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Chinese Economic Fugitive Seeking Asylum in US

  • Fang Bing

FILE - Yang Xiuzhu reads newspaper during meeting in Wenzhou, Zhejiang province, China, Dec. 29, 2001.

FILE - Yang Xiuzhu reads newspaper during meeting in Wenzhou, Zhejiang province, China, Dec. 29, 2001.

China’s most wanted economic fugitive, Yang Xiuzhu, received her first deportation hearing Tuesday in U.S. immigration court in New York. Yang’s lawyer indirectly confirmed she is seeking asylum, while her court documents also indicated her case has turned from a deportation case into an asylum case.

The 30-minute hearing was conducted behind closed doors in response to Yang’s privacy waiver request, but Yang could be seen sitting in the courtroom in an orange prison jumpsuit next to her lawyer, Vlad Kuzming.

Yang entered the courtroom for detained illegal immigrants on Varick Street in downtown Manhattan. When Kuzming arrived, he was asked by VOA if Yang was seeking “relief from removal” to China, or asylum from deportation. He answered, “I think so.”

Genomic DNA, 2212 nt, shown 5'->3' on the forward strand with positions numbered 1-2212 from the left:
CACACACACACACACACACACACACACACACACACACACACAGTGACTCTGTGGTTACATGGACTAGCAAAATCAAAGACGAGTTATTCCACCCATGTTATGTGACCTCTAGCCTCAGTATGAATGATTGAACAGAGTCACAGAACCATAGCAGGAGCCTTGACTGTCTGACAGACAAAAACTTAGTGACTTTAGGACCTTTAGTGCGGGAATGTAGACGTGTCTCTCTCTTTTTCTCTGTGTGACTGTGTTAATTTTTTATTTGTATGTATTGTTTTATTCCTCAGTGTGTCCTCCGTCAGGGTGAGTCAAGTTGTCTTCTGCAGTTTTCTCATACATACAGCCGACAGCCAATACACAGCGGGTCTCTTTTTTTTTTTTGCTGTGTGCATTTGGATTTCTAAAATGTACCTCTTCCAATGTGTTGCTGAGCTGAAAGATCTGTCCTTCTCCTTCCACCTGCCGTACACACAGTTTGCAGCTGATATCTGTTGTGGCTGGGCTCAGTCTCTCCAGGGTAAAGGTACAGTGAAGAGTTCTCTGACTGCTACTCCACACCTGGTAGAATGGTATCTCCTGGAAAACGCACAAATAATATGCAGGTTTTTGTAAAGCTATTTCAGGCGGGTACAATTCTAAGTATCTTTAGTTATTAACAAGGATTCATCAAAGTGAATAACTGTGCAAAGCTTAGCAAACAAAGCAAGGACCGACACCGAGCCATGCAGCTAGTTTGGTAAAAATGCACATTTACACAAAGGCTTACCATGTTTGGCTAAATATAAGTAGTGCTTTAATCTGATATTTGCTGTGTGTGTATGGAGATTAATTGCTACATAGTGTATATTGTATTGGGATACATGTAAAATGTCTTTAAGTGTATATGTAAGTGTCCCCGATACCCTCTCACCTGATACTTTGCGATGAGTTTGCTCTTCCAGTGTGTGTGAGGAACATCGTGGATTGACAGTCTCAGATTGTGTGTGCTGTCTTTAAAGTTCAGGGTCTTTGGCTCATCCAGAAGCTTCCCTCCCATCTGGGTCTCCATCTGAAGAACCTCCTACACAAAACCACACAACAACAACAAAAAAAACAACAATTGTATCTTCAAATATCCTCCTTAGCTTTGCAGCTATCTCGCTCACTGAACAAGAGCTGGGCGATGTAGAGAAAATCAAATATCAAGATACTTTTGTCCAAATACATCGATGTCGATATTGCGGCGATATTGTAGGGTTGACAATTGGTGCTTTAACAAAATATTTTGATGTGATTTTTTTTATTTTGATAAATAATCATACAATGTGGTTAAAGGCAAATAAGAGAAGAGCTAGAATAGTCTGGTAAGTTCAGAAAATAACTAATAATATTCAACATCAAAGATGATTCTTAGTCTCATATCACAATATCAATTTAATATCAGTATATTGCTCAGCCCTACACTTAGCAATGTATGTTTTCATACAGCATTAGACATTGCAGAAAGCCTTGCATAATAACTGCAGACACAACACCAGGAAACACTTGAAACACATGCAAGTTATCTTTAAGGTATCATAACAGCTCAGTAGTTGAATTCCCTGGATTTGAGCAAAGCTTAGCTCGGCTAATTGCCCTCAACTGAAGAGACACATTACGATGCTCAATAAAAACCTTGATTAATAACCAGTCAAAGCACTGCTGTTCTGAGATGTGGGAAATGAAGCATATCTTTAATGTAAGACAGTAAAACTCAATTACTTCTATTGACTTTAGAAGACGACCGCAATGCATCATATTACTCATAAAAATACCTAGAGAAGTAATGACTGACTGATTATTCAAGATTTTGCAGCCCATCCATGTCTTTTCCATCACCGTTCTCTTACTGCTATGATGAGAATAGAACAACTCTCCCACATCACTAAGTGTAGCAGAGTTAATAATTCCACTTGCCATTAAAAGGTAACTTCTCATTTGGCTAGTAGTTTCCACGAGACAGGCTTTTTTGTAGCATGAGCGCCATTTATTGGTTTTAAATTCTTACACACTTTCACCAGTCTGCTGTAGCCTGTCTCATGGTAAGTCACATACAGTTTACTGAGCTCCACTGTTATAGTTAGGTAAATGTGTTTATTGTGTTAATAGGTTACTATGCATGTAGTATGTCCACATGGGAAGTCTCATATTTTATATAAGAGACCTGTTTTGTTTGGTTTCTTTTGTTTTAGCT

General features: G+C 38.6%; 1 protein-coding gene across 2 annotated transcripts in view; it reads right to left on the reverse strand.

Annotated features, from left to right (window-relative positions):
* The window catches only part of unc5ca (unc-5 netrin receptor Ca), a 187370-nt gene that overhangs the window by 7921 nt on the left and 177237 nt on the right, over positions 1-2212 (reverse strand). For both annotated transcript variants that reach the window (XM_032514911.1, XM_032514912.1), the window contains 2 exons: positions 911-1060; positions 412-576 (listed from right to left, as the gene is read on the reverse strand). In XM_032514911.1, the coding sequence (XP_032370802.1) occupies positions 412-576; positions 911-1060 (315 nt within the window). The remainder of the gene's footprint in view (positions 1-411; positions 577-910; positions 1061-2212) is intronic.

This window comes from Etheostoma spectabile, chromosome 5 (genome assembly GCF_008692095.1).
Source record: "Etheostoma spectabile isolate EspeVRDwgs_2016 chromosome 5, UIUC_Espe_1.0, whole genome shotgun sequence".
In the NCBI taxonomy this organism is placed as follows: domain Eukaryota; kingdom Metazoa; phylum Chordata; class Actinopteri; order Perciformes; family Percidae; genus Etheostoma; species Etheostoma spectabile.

Yang was taken back after the hearing to the correctional facility in Hudson County, New Jersey, where she has been held since last year.

According to court records, Judge Thomas Mulligan heard 10 cases Tuesday, including Yang’s case, which was noted with signs for “Expedite” and “Asylum Only.”

U.S. Immigration and Customs Enforcement, a Department of Homeland Security agency, last month accused Yang of “violating the terms of the Visa Waiver Program,” and asked the immigration court to deport her to China.

Yang is wanted for alleged embezzlement of more than $40 million while she was the former deputy mayor and construction bureau official of Wenzhou City in Zhejiang province.

Chinese state media reported that Chinese authorities got hold of and provided U.S. customs officials with details of Yang’s travel plans last year. Yang was detained last June as she was entering the U.S. from Canada using a fake Dutch passport. However, U.S. authorities have not released the exact circumstances of her detention.

China and the U.S. do not have a formal extradition treaty, but The Wall Street Journal saw Yang’s case as “the latest sign of cooperation between law enforcement authorities in the two countries.”

The Chinese government placed Yang at the top of a list of 100 economic fugitives in April as part of a recent anti-corruption campaign by President Xi Jinping's administration. Over a third of the people on the list were said to be suspected of being in or transiting through the U.S.

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